Broadband/HD Innovation Lab – day 2

On: November 24, 2006
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About Esther Weltevrede
Esther Weltevrede is a second year Media Studies Research Master student at the University of Amsterdam. Before studying New Media she attended the School of Arts in Breda where she received a Bachelor degree in Graphic Design. She is involved as researcher and coordinator in the recently founded Digital Methods Initiative at the University of Amsterdam. DMI is dedicated to developing tools and methods for researching the ‘natively digital.’ Since this summer she is a member of GovComOrg, a foundation dedicated to creating and hosting political tools on the Web. Currently she is a part-time teacher Information Visualization at Master Editorial Design, Utrecht School of Art, and part-time teacher Public Design at Interactive Media, Hogeschool van Amsterdam.


Day 2 is about users. More specifically today is about understanding and applying user centered design methods. Tracy Currer is leading today’s session. Tracy Currer is an interaction design consultant and is an experienced guide in innovative processes.

The purpose of today is two-folded. The first aim is to get into the mind and shoes of the target users; the second is to pitch it in 5 minutes at the end of the day. To get into the mind of the target users, it is important to define who they are, how the project is going to fit into their lives, and how it is going to enhance the user’s life.

In this user context it is important to keep in mind the NABC: What user need does the project address? Why is the project appropriate for the target users? What are the user benefits? And why is the project better for the target user than competing projects?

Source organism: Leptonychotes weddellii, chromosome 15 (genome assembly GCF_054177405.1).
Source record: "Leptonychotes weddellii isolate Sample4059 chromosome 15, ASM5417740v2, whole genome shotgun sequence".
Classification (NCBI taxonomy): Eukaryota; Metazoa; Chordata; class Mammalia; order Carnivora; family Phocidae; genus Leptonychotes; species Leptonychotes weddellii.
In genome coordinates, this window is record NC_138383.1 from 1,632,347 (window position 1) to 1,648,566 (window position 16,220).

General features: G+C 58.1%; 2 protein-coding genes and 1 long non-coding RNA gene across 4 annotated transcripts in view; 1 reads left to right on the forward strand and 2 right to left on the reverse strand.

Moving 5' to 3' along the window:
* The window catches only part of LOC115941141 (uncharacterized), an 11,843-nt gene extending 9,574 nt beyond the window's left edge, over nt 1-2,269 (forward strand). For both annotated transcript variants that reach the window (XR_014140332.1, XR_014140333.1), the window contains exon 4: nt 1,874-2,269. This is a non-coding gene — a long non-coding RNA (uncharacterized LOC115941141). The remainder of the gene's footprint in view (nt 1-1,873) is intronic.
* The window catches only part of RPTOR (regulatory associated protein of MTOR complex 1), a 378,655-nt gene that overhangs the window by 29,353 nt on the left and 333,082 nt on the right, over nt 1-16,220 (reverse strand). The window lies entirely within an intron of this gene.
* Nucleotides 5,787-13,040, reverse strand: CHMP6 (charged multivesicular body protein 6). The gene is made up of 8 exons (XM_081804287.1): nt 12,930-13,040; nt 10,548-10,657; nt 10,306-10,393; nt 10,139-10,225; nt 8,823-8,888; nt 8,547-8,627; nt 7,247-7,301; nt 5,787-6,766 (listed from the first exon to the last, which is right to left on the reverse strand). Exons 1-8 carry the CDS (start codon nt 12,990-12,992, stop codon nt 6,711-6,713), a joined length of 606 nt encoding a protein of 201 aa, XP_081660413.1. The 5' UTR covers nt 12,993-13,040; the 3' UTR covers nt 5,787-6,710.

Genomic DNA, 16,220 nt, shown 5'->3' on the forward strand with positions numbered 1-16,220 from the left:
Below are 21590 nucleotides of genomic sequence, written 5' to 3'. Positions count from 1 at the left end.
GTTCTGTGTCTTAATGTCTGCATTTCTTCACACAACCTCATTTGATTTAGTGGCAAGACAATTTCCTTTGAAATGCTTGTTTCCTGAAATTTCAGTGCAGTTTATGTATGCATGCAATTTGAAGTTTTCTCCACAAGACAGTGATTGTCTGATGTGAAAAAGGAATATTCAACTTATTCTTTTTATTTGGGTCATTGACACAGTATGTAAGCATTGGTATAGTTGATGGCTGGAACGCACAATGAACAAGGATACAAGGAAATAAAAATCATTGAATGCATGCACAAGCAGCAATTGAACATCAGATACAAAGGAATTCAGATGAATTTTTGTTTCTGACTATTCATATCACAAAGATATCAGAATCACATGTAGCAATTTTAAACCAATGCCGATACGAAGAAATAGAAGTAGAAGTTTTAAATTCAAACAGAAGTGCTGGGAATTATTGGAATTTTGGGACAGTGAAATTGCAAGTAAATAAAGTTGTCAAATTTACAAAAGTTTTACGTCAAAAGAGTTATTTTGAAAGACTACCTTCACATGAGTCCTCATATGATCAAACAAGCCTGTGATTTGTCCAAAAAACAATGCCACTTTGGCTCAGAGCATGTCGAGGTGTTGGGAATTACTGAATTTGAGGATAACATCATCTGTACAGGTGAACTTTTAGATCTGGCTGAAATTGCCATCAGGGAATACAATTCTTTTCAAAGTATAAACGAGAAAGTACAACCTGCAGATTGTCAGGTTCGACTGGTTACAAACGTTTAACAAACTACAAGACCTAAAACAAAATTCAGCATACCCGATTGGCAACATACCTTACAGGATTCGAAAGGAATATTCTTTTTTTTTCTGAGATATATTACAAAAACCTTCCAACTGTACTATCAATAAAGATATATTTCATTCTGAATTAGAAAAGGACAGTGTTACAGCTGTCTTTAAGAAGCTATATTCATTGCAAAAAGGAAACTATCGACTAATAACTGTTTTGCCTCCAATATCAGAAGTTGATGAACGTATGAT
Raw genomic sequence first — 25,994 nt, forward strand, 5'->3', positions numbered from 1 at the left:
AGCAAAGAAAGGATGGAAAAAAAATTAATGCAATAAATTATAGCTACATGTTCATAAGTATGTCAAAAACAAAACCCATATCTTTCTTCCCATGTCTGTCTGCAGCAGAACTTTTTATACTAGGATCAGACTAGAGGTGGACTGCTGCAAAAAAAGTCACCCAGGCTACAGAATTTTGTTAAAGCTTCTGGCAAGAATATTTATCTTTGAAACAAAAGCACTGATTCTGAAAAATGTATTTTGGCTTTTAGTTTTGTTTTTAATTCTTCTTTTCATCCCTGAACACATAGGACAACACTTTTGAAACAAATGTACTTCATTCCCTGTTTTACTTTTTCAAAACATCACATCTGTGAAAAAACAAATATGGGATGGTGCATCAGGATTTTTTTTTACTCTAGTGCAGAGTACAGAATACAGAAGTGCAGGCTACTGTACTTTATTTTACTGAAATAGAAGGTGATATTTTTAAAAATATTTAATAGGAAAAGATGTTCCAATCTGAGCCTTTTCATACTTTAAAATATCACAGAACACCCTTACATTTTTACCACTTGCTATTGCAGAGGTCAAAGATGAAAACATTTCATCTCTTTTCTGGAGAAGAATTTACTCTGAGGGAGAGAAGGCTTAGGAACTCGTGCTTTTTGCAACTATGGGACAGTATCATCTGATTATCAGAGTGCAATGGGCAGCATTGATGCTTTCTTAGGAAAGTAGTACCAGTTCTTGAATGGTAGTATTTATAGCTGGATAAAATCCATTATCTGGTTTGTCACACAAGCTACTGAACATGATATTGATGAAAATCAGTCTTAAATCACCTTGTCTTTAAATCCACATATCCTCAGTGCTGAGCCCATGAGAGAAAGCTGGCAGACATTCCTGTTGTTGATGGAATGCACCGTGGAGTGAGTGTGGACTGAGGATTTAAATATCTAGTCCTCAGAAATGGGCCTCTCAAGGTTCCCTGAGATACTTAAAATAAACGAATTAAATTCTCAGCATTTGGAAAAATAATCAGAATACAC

On the one hand users function as a validation for the project. In the end the user determines how successful the project is. On the other hand users can function as inspiration for the project. It is important to let users get deep into the project. Through observation and communication the target users themselves inform the process.

Making use of one of the three methods of user scenario’s, or user journeys, is a good way of getting into the mind and shoes of the target user. The first type can be done by defining 1 or 2 prototypical users and imagining and describing how 1 day in the life of that user (online, offline, hobbies, social) would look like. The second type has a larger time scale and defines and describes an evolvement over years with a focus on growing user sophistication. The third type focuses on micro needs; this means breaking macro needs up and a focus on small instances. In other words: what is the user’s ‘call to action’? The focus in all three scenarios should be on the following key features: activity, environment, interaction, object, and user.

Looking into user modes can further sharpen the projects proposal. User modes are about the ‘snacking’ behavior of users and how your product fits into that snacking process. User modes are an activity or behavior based categorization and transcends the specific user. It is about abstracting out patterns of behavior. This method creates a better focus and opportunity for the project.

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